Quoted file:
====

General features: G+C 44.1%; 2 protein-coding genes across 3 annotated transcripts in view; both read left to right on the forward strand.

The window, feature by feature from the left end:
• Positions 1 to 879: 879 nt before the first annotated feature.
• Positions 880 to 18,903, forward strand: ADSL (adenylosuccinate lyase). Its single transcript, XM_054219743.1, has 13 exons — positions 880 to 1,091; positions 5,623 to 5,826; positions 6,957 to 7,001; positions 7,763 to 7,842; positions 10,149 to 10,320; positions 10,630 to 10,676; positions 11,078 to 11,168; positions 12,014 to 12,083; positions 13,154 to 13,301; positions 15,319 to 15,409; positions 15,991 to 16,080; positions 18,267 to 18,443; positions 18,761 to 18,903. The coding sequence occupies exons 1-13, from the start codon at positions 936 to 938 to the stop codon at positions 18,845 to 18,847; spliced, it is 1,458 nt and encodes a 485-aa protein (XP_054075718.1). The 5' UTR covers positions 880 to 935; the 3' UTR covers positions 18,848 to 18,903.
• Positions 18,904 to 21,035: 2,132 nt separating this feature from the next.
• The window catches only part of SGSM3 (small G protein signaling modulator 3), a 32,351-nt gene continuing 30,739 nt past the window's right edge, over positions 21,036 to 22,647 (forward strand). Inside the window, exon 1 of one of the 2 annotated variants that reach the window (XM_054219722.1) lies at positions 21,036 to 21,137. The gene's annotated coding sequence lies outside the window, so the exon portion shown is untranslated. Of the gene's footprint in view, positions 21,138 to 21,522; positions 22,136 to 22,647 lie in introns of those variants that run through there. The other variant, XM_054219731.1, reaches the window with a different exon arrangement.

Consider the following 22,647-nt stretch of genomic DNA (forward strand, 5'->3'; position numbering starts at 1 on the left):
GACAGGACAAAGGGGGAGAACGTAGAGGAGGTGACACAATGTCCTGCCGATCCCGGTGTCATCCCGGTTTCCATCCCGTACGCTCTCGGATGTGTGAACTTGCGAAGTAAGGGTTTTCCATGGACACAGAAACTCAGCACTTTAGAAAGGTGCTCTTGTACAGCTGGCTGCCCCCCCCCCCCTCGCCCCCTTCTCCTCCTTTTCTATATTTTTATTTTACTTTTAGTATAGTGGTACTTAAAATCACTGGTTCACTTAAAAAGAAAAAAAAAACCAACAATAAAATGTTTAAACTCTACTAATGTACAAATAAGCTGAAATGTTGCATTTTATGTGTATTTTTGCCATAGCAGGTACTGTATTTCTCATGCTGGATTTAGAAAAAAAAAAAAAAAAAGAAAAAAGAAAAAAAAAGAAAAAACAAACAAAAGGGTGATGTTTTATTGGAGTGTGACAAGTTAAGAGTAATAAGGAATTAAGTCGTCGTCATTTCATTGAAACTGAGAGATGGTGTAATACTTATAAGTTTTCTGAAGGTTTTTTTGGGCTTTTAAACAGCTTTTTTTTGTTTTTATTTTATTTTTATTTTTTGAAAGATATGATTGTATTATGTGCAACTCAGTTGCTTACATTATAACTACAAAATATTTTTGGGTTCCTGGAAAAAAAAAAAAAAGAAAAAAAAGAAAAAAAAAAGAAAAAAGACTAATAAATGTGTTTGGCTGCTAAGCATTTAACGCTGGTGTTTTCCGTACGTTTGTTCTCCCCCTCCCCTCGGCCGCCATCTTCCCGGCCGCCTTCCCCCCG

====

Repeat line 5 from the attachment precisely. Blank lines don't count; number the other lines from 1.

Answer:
• Positions 18,904 to 21,035: 2,132 nt separating this feature from the next.